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How to Build a Career in Nursing: Steps and Tips


Nursing is an exciting and rewarding career that offers a great deal of job satisfaction and career progression. And the good news is that it’s never too late to decide you want to build a career in nursing. In this blog we reveal how to start your nursing career and the steps and tips you should follow to build a nursing career.

Identify the field of nursing you are interested in

One of the benefits of a career in nursing is that it presents you with many opportunities to specialise in areas that interest you. Once qualified, it is possible to develop areas of interest further and even take your nursing career into a more managerial role if that is what excites you.

When starting out in a career in nursing, there are 4 main areas to choose from:

1. Adult Nursing

A career in adult nursing will mean working with adults of all ages with the aim of helping to make a difference to their lives. They may suffer from one or more long or short-term physical health conditions. This could include heart disease, injuries from an accident, pneumonia, arthritis, diabetes or cancer. 

You could work in a variety of settings including hospital wards, outpatient units, patients’ home and clinics. You’ll be part of the multidisciplinary teams with other professionals such as occupational therapists, pharmacists, radiographers and healthcare assistants. You’ll also work closely with patients’ families and carers. 

2. Children’s Nursing

Working in children’s nursing  could see you caring for newborn babies or adolescents who have suffered injuries. It is a very diverse field of nursing and one where you will also have to learn how to work closely with parents and guardians too. 

Children have very specific health needs and you will learn to understand how a healthy child develops towards adulthood to minimise the impact of illness. Communication is also a key factor as children cannot communicate their feelings in the same way that adults do, so a children’s nurse will need to be able to interpret behaviour and reactions.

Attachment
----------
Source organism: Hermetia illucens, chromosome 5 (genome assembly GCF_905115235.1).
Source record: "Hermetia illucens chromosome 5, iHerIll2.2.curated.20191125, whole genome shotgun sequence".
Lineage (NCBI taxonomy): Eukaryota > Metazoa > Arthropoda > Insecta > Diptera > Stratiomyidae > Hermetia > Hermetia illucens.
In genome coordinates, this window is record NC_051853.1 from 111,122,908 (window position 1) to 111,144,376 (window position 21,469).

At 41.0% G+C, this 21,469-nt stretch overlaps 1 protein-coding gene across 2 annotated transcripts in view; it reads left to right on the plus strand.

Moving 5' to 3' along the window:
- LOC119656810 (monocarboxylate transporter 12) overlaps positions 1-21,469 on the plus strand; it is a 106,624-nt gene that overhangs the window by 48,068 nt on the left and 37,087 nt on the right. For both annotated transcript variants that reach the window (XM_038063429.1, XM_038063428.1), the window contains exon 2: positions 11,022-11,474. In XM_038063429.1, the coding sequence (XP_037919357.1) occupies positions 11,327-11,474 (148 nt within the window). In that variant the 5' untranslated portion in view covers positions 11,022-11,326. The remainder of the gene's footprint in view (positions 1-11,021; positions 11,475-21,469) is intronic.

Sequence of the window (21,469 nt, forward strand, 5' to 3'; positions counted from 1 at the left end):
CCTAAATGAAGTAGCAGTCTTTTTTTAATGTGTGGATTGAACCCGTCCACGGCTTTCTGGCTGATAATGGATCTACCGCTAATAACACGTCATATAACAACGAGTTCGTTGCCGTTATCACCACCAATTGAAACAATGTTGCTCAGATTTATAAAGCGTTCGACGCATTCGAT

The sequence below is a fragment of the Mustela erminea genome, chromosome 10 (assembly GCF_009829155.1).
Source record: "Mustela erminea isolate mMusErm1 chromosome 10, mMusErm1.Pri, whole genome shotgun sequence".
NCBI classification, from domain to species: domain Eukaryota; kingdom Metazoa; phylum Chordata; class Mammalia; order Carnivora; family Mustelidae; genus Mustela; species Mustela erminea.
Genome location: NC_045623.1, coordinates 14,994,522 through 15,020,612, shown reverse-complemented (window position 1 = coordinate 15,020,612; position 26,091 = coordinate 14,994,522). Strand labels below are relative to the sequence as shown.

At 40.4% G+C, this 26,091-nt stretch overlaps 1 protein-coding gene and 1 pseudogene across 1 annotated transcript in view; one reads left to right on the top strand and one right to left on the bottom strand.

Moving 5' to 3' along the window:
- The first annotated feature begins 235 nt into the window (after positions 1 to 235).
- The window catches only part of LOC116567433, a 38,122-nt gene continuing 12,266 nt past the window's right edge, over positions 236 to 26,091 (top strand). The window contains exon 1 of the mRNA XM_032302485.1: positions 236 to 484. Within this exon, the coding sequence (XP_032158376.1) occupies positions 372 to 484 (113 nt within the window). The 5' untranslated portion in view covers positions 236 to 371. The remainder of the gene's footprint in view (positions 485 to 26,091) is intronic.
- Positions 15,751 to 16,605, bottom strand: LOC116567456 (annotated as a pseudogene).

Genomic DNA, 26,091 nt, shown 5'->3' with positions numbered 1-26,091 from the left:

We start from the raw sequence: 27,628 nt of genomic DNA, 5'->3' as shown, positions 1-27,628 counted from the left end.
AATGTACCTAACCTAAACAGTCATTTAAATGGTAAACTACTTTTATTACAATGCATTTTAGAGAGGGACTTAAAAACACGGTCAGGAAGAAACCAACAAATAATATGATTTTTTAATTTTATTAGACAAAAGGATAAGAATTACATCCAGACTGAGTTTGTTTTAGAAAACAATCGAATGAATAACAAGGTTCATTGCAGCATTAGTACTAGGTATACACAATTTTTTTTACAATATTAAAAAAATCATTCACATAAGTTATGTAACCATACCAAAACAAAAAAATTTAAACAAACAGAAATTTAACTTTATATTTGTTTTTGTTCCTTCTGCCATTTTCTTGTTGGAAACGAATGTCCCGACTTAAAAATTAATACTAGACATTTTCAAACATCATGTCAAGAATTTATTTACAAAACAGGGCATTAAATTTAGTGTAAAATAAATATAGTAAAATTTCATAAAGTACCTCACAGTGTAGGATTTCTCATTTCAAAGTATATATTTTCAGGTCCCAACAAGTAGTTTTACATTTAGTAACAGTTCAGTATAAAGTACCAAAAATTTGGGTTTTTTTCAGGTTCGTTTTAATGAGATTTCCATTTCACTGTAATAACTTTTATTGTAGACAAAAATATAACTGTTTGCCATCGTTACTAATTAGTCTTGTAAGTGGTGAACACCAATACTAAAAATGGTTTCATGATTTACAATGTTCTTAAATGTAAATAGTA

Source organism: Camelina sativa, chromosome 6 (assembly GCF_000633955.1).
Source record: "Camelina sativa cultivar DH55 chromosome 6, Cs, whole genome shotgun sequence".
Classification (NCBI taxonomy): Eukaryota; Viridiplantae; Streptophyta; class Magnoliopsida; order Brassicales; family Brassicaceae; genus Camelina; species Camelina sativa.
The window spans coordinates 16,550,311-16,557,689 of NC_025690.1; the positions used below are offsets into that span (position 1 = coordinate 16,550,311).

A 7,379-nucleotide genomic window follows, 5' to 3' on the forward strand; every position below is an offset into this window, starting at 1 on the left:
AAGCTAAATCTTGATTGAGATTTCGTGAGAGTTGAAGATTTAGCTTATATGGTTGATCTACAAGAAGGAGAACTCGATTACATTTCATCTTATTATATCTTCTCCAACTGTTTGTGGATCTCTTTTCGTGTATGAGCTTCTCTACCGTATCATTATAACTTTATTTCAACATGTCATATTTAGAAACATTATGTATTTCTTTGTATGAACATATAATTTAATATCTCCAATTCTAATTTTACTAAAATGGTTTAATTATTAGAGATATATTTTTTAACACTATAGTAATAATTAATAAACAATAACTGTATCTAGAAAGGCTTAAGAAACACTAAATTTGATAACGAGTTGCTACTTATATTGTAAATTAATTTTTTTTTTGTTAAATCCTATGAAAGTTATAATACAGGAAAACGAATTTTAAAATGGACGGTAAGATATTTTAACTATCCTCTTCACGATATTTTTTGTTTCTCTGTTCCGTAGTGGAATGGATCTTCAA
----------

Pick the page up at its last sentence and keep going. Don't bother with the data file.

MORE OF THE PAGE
3. Mental Health Nursing

As a mental health nurse, you will be supporting people who use mental health services. This might mean helping people to take their medication correctly or advising patients on relevant therapies and courses. 

A lot of the role is about building good relationships, with your patient, but also with their family and carers. You’ll usually be based in hospitals, for example on a psychiatric ward or specialist unit, or in the community where you could work in a community health centre or in someone’s home. If you work in a residential setting, you may do shifts and provide 24-hour care.

4. Learning Disability Nursing

Learning Disability Nurses provide specialist support to people with learning disabilities. The primary goal is to enable patients to live a fulfilling and independent life as much as possible, while also offering support to their family and staff teams.

Learning Disability Nurses work in a range of settings, including people’s homes, education, residential and community centres and hospitals. You’ll work as part of a team including GPs, psychologists, social workers, teachers, general practitioners, occupational therapists, speech and language therapists and healthcare assistants.

Explore the different routes into nursing

1. Degree

According to the NHS website, a nursing degree is the most employable type of degree with 94% of students getting a job within 6 months of finishing their course. This is still the most common route into nursing but if the thought of studying puts you off, don’t panic – a nursing degree offers practical hands-on experience, working with patients in hospital and community settings. 

Entry requirements for nursing degrees vary depending on the university but most require two or three A-Levels or A-Level equivalents. Funding is currently available to help students face the financial burden of studying at university.  

2. Apprenticeship

A Registered Nurse Degree Apprenticeship (RNDA) is a good option for anyone who wants to earn while they qualify. Apprentices work for an employer who will also release you to study part-time at an associated university. Training will take place in a range of practical settings, such as hospitals, GP surgeries, mental health facilities and people’s homes. 

Most RNDAs take 4 years to complete but this could be reduced if you have previous experience, training or qualifications.

3. Nursing Associate

Nursing associates work with healthcare support workers and registered nurses to deliver care for patients and the public. Nursing associates are not qualified nurses, but with further training, there is the opportunity to ‘top up’ your skills to become one if you are hoping to build a career in nursing. Trainee roles are often available in a variety of health and care settings giving you flexibility to move between acute, social and community and primary care.

To qualify, you will need GCSEs in Maths and English, or Functional Skills Level 2 in Maths and English.

Apply for a career in nursing

If you have decided that a career in nursing is for you, then congratulations! The next step is to apply for whichever path you think is most suitable for your skillset, budget and timeframe. For more information about how to get into nursing, take a look at our blog that details the Nursing Recruitment Process in 6 Simple Steps.

If you already have a nursing qualification and are looking to build a career in nursing, then take a look at our nursing jobs board. For any further advice about how to enjoy a career in nursing, talk to one of our nursing recruitment specialists who can offer more guidance.

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